This is the first real estate show to be held after the final approval in the Senate of the Housing Law, which is still pending its publication in the Official State Gazette (BOE), which will mark its entry into force. Something that will happen “this week”, according to what the Secretary of State for Transport, Mobility and the Urban Agenda, David Lucas, told the media during his visit to SIMA.
A Law that, according to what administrations governed by the Popular Party have declared on several occasions, they have no intention of applying in what they are not obliged to. “Within the scope of our powers and without breaking the law, but taking the decisions that legally correspond to us, we will not apply the measures that are provided for in that law and we will continue with a housing policy that gives priority to supply and that there may be homes for rent in the city of Madrid”, assured a few weeks ago the mayor of Madrid, José Luis Martínez Almeida.
“The Housing Law is mandatory, for everyone,” replied David Lucas. “It is true that the stressed areas are declared by the autonomous communities. They will have to explain to the citizens why they do not want to control rental prices where there are speculative movements, why they do not want to generate supply policies, affordable housing, and tax policies in those areas that are going to help owners.” .
He also stated that investors and promoters do not criticize the new legislation. “I have been excited about the 184,000 homes that we are promoting,” Lucas said. “What I have detected is that despite many doomsayers who say that the sector can enter a crisis, I see the sector in great health, with a great desire to build housing, with a great desire to build affordable and protective housing and with peace of mind given by Spanish legislation to be able to achieve it”. In this article, we break down where the 184,000 homes that the coalition government has promised to promote come from.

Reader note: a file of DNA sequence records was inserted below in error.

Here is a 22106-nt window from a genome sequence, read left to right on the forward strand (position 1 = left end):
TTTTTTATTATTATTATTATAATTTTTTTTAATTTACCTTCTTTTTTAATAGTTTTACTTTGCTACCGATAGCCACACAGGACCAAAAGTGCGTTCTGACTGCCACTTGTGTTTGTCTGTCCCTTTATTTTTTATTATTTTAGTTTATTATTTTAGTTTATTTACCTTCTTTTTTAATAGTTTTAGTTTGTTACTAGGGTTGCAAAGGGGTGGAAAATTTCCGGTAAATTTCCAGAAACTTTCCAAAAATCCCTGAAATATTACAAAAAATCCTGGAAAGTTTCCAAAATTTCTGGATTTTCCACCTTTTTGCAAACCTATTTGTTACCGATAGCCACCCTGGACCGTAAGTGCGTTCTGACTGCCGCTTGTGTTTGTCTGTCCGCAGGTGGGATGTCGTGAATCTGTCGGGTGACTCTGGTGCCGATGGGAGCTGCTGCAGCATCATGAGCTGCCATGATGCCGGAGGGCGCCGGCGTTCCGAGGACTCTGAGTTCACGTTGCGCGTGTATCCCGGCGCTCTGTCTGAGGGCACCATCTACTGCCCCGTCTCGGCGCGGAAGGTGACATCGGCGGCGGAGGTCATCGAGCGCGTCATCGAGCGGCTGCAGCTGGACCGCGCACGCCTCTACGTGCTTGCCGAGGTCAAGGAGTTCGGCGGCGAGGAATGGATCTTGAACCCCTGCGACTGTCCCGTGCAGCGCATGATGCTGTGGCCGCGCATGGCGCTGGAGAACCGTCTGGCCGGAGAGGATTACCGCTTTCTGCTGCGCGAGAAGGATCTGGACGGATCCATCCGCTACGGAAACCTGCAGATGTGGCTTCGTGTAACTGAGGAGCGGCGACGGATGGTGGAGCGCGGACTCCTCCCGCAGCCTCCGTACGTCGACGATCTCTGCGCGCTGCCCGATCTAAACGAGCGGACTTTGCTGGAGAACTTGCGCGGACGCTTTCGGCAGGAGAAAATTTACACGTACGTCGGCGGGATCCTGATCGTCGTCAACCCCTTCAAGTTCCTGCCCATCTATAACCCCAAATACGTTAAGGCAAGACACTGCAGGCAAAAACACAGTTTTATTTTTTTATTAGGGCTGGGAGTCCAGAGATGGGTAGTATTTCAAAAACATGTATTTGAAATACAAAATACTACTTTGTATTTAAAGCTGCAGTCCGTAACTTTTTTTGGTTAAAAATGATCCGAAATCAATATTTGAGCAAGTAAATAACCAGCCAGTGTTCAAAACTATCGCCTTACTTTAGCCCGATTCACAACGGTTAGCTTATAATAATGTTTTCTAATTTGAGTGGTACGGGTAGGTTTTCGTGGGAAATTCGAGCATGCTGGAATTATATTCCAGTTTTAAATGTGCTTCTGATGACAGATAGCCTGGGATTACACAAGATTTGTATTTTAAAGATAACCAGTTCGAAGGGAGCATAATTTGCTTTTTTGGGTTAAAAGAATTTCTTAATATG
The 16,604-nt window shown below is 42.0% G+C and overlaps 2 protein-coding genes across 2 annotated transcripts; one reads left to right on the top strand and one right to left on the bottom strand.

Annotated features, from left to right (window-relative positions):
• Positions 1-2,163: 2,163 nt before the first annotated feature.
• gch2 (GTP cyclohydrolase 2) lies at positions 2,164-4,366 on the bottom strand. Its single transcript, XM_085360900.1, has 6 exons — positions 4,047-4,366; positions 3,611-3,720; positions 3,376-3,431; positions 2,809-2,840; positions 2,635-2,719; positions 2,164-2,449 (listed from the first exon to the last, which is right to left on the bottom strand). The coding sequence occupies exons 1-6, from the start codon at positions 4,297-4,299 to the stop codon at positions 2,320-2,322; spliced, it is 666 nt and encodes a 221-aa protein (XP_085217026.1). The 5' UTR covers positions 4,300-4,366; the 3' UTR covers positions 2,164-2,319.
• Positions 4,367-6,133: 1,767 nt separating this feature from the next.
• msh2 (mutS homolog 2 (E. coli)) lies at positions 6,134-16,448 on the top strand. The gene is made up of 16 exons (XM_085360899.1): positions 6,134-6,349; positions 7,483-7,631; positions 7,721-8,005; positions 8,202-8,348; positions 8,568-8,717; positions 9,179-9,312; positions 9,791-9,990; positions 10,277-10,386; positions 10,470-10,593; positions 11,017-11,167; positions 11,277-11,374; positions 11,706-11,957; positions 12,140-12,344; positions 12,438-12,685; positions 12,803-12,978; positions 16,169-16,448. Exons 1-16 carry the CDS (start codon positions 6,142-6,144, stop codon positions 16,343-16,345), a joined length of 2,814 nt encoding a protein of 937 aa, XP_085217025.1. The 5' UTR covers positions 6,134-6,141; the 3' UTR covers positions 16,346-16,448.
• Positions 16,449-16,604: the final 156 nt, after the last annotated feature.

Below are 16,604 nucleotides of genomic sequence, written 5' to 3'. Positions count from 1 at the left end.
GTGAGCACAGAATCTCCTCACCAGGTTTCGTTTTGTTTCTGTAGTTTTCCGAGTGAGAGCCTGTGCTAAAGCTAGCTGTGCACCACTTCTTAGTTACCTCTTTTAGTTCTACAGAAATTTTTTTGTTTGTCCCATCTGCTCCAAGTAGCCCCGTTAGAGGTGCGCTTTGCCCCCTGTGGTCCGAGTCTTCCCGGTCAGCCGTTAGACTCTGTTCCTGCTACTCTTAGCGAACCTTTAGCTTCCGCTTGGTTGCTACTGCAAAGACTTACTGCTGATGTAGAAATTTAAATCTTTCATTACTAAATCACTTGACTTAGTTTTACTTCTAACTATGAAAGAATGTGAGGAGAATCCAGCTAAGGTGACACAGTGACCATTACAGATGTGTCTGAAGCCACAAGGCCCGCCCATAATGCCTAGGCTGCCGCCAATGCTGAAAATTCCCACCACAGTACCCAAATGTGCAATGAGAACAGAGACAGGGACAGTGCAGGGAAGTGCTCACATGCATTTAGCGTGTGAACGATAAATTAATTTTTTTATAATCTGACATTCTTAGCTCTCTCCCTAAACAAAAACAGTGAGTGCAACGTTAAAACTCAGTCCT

Cohousing, coliving, build-to-rent, glamping…
On the first day of SIMA, above all, real estate developments are seen that are either under development or about to be developed. Why is there more interest? Well, it is no different from other years, homes in Madrid, on the Levante coast and on the Andalusian coast”, a commercial from one of the promoters present at the fair explained to elDiario.es. Companies that, if apartments are reserved in this real estate show, offer discounts.
“Yes, this year there is talk of interest rates and financing conditions, but the desire to buy is no different from other if more. Well, except for those of the crisis”, qualifies a representative of another real estate agency. In this, SIMA is a concentration of proposals for houses of all types and locations. A lot of urban promotion, especially in Madrid; but also the aforementioned coasts of the East and South of the peninsula or in Asturias and Cantabria.
This year, too, many Anglo-Saxon expressions, such as mix use, cohousing, coliving, build to rent or glamping. The latter refers to the campsite with glamor, but not in Spain, but in Indonesia, in a real estate concept designed for digital nomads. It is not the only offer in other countries. Also, for example, properties in Punta Cana and Samaná (Dominican Republic) for just over 90,000 euros, villas in Barichara (Colombia); or single-family houses in the United States, where annual income of more than 10,000 euros is promised to those who buy to rent in Detroit or Cleveland.